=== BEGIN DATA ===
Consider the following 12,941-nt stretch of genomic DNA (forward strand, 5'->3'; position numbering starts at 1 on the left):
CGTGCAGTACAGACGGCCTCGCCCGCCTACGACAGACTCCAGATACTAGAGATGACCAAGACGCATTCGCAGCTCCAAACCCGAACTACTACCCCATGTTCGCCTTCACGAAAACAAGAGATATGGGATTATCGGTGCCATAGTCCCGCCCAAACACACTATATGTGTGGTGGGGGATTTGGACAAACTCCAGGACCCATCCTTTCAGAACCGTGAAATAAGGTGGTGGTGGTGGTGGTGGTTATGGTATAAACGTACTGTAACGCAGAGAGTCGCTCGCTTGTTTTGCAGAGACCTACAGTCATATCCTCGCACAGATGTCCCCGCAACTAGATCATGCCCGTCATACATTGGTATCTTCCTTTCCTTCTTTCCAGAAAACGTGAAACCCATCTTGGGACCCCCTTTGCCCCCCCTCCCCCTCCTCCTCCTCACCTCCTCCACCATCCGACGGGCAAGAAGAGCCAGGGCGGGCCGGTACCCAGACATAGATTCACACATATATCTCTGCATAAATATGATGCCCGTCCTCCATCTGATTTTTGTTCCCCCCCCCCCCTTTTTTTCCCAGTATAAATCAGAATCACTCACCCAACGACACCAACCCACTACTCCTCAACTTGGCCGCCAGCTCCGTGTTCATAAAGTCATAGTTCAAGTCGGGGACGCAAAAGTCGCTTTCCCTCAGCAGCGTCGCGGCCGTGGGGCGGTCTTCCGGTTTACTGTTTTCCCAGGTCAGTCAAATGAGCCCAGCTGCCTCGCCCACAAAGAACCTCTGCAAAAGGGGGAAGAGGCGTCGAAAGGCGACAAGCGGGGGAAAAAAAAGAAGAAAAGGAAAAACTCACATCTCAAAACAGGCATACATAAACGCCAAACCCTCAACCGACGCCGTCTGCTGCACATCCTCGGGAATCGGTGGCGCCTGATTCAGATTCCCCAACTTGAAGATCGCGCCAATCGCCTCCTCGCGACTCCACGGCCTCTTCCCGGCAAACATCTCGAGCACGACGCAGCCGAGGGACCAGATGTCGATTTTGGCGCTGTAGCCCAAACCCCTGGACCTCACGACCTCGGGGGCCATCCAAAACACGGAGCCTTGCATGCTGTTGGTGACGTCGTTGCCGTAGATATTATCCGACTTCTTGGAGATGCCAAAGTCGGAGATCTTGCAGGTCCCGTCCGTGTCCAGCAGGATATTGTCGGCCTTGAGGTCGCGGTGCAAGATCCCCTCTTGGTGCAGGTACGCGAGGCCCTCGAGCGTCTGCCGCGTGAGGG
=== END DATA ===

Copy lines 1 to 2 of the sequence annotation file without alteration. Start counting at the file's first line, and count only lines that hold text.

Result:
Consider the following 12,941-nt stretch of genomic DNA (forward strand, 5'->3'; position numbering starts at 1 on the left):
CGTGCAGTACAGACGGCCTCGCCCGCCTACGACAGACTCCAGATACTAGAGATGACCAAGACGCATTCGCAGCTCCAAACCCGAACTACTACCCCATGTTCGCCTTCACGAAAACAAGAGATATGGGATTATCGGTGCCATAGTCCCGCCCAAACACACTATATGTGTGGTGGGGGATTTGGACAAACTCCAGGACCCATCCTTTCAGAACCGTGAAATAAGGTGGTGGTGGTGGTGGTGGTTATGGTATAAACGTACTGTAACGCAGAGAGTCGCTCGCTTGTTTTGCAGAGACCTACAGTCATATCCTCGCACAGATGTCCCCGCAACTAGATCATGCCCGTCATACATTGGTATCTTCCTTTCCTTCTTTCCAGAAAACGTGAAACCCATCTTGGGACCCCCTTTGCCCCCCCTCCCCCTCCTCCTCCTCACCTCCTCCACCATCCGACGGGCAAGAAGAGCCAGGGCGGGCCGGTACCCAGACATAGATTCACACATATATCTCTGCATAAATATGATGCCCGTCCTCCATCTGATTTTTGTTCCCCCCCCCCCCTTTTTTTCCCAGTATAAATCAGAATCACTCACCCAACGACACCAACCCACTACTCCTCAACTTGGCCGCCAGCTCCGTGTTCATAAAGTCATAGTTCAAGTCGGGGACGCAAAAGTCGCTTTCCCTCAGCAGCGTCGCGGCCGTGGGGCGGTCTTCCGGTTTACTGTTTTCCCAGGTCAGTCAAATGAGCCCAGCTGCCTCGCCCACAAAGAACCTCTGCAAAAGGGGGAAGAGGCGTCGAAAGGCGACAAGCGGGGGAAAAAAAAGAAGAAAAGGAAAAACTCACATCTCAAAACAGGCATACATAAACGCCAAACCCTCAACCGACGCCGTCTGCTGCACATCCTCGGGAATCGGTGGCGCCTGATTCAGATTCCCCAACTTGAAGATCGCGCCAATCGCCTCCTCGCGACTCCACGGCCTCTTCCCGGCAAACATCTCGAGCACGACGCAGCCGAGGGACCAGATGTCGATTTTGGCGCTGTAGCCCAAACCCCTGGACCTCACGACCTCGGGGGCCATCCAAAACACGGAGCCTTGCATGCTGTTGGTGACGTCGTTGCCGTAGATATTATCCGACTTCTTGGAGATGCCAAAGTCGGAGATCTTGCAGGTCCCGTCCGTGTCCAGCAGGATATTGTCGGCCTTGAGGTCGCGGTGCAAGATCCCCTCTTGGTGCAGGTACGCGAGGCCCTCGAGCGTCTGCCGCGTGAGGG